By Chris Levy and Jessica Sorensen
Every day, people drive intoxicated more than 300,000 times. Some 3,200 of them are arrested, leading to fines and legal complications costing in excess of $10,000 — and worse, injury or death.
These are facts about the dangers of distracted and impaired driving distributed by Unite’s Arrive Alive Tour.
The tour made a stop at the Loxahatchee Groves campus of Palm Beach State College on Wednesday, Oct. 31, where it used resources including a high-tech simulator and impact video to simulate, in a controlled environment, the potential consequences of distracted and impaired driving.
Kent Tiedman and Mallory McKenzie were on hand to administer the simulation, which had three settings.
The first simulated texting while driving. The second simulated driving with a blood alcohol level of 0.12 to 0.19, which Tiedman estimated was between three and six beers, depending on a number of factors, including age, gender, weight and recent food intake. The final test simulated driving while high on marijuana after smoking just one joint.
Tiedman noted that about one million drivers are arrested annually for driving under the influence or while intoxicated.
Katherine Kato-Burke, president of the Campus Advisory Board, who was involved in bringing the Arrive Alive Tour, was dressed in costume as an accident victim.
“[The Campus Advisory Board] works behind the scenes to bring these events to fruition,” Kato-Burke said.
Tiedman estimated that by mid-afternoon, at least 40 students had tried — and failed — the simulator, and they were then written simulated traffic citations. Most of the students received those infamous tickets that carried legal complications and fees in excess of $10,000. They were the lucky ones, as several participants suffered simulated catastrophic and fatal accidents, often involving other vehicles that took the lives of participants playing sober drivers.
Among those to attempt the simulator was Jessica Sorensen, a student at the Loxahatchee Groves campus and an intern at the Town-Crier.
“I simulated texting while driving, driving under the influence of alcohol and driving under the influence of marijuana,” Sorensen said. “All three cases were disorienting and created a slow reaction time. It was difficult to judge my speed and the distance of objects from me. I ultimately ended up crashing in all three simulations.”
Others simulating the impaired and distracted drivers included Carlton Morgan, who simulated driving under the influence of marijuana. Morgan said that while he felt he was in control, he could not stop the car in time when an oncoming vehicle approached.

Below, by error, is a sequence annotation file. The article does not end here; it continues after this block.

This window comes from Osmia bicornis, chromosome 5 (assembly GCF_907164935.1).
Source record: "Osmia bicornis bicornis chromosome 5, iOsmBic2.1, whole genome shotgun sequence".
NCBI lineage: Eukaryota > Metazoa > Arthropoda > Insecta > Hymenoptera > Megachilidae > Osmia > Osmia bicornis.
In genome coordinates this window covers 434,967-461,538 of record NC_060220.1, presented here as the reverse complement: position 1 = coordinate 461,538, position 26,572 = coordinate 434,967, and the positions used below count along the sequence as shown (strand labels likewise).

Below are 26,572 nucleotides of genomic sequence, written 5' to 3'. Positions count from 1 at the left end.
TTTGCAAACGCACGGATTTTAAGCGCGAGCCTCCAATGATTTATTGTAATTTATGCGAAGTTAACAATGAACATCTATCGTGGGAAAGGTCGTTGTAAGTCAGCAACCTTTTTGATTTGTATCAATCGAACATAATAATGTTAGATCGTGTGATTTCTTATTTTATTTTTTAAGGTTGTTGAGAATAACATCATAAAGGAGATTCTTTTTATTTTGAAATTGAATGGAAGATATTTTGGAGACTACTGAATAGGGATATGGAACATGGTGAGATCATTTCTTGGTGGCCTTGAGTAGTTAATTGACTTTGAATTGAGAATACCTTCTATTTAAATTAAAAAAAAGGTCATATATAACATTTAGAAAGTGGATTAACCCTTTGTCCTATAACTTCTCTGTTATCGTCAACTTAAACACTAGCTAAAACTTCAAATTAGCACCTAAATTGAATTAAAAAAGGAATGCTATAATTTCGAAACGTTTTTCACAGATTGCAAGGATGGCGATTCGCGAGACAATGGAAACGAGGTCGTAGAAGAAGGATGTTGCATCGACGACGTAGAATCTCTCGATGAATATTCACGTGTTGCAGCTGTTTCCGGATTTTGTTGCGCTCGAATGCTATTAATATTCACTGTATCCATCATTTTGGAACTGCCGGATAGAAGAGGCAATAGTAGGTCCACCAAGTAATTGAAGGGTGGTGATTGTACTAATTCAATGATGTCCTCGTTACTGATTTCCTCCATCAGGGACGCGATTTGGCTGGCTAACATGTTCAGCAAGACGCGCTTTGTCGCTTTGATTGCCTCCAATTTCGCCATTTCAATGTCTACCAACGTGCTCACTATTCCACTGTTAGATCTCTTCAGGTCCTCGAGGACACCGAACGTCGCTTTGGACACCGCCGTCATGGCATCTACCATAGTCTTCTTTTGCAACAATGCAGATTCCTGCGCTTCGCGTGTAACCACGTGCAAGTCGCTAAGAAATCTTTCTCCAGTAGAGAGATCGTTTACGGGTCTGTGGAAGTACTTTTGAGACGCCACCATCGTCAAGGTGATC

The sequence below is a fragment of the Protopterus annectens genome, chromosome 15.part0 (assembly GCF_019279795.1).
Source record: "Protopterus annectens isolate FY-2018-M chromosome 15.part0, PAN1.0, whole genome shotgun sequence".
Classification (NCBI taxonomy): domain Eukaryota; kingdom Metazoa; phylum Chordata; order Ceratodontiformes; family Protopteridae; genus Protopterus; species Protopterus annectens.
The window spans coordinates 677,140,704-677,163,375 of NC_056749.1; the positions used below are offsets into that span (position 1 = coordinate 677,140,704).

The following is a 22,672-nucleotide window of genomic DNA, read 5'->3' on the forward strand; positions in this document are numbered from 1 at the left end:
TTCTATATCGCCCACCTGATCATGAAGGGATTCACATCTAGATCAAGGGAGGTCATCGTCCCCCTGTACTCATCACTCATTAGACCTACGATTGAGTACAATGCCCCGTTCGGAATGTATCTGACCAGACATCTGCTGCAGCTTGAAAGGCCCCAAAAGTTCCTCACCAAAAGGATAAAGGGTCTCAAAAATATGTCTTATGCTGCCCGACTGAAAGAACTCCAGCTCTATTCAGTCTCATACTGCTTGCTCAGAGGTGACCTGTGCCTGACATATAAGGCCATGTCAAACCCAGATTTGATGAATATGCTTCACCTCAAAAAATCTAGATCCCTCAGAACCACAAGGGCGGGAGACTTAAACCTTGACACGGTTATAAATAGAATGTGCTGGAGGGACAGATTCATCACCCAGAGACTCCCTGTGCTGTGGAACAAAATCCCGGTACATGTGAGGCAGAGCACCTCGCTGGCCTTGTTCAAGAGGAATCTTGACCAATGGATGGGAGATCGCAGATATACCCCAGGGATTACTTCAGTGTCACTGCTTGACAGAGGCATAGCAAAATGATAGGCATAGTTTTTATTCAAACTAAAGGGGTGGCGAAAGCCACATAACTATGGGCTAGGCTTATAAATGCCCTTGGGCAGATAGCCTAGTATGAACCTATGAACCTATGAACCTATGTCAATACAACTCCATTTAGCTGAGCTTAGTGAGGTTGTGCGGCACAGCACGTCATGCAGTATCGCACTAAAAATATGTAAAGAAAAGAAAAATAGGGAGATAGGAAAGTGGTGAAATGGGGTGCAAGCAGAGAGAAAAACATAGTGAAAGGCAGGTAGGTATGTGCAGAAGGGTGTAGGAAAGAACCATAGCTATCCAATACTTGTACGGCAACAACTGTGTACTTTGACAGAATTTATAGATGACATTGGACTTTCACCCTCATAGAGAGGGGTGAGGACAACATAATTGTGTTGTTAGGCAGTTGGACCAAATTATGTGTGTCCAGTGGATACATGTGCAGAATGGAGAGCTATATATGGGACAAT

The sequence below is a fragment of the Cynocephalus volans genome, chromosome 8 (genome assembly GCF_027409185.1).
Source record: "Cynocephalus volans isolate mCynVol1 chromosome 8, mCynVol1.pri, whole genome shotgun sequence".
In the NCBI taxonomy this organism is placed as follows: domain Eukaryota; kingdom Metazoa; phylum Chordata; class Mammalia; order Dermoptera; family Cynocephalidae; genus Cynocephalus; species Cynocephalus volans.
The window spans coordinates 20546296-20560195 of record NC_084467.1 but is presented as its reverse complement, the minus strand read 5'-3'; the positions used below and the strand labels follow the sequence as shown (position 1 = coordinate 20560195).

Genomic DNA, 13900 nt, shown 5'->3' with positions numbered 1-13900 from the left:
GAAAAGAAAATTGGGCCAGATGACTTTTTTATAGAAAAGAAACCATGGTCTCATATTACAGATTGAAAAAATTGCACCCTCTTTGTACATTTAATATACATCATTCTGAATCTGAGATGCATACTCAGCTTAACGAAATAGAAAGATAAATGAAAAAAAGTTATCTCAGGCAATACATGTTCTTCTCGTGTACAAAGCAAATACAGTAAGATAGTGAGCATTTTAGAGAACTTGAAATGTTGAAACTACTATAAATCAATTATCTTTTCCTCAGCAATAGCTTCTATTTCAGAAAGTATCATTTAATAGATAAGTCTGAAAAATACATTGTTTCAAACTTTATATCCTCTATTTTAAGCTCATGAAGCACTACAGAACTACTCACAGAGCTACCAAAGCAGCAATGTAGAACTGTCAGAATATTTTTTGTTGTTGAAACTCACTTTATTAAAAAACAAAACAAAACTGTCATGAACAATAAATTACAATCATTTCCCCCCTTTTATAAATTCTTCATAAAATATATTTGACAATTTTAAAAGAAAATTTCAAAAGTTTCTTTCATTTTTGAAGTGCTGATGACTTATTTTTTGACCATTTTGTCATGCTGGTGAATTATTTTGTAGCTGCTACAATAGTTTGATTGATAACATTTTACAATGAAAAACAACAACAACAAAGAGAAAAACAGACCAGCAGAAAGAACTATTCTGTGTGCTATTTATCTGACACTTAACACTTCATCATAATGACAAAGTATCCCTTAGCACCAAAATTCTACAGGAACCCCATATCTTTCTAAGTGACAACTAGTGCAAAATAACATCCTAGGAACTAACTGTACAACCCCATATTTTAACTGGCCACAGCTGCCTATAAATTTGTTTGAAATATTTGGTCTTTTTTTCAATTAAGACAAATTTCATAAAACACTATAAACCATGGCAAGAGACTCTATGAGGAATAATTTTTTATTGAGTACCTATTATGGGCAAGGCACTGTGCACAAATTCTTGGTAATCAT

“My car just spun out,” Morgan said. “It was scary.”
Morgan said that this simulation would deter him from driving under the influence.
Ethan Bennett simulated driving while drunk. “The entire thing was really disorienting,” he explained. “I ended up crashing into a car because I reacted too slowly.”
Bennett said that the simulation changed his perspective. “I feel like you may not realize the lack of awareness when drunk driving,” he said. “This put it into perspective for me. It’s scary.”
This did not come as a surprise to McKenzie.
“Many people are surprised by how much [the simulated experience] alters your awareness,” she said. “They tend to absorb it and really take it in.”
McKenzie added that those who are overconfident in their driving abilities “tend to be the ones arguing tickets and blaming everyone but themselves for accidents.”
The Arrive Alive Tour is in response to the staggering accident statistics that plague the nation’s roads. According to Unite, “Every two minutes, a person is injured in an accident that involves drinking and driving. On average, two out of three people will be involved in a drunk driving accident in their lifetime.”
An issue relevant to the college-aged students at Palm Beach State College is the issue of texting and driving. Many of them feel confident in their ability to text while driving, but during the simulation, Sorensen experienced a catastrophic accident when simply attempting to text “happy birthday.”
As she began to text, her simulated vehicle slowed from 40 to 20 miles per hour, and she missed a truck moving through a construction zone that resulted in a T-bone collision.
Unite provided more statistics that were in stark contrast to the perception of the confident teens who attempted the texting while driving simulator.
Research indicates that texting while driving is six times more likely to cause an accident than drinking and driving. Of all the teen drivers involved in fatal accidents, 21 percent of them were distracted by their cell phones. The National Safety Council reports that cell phone use while driving leads to 1.6 million crashes each year.
To learn more about Arrive Alive, visit www.arrivealivetour.com/unite.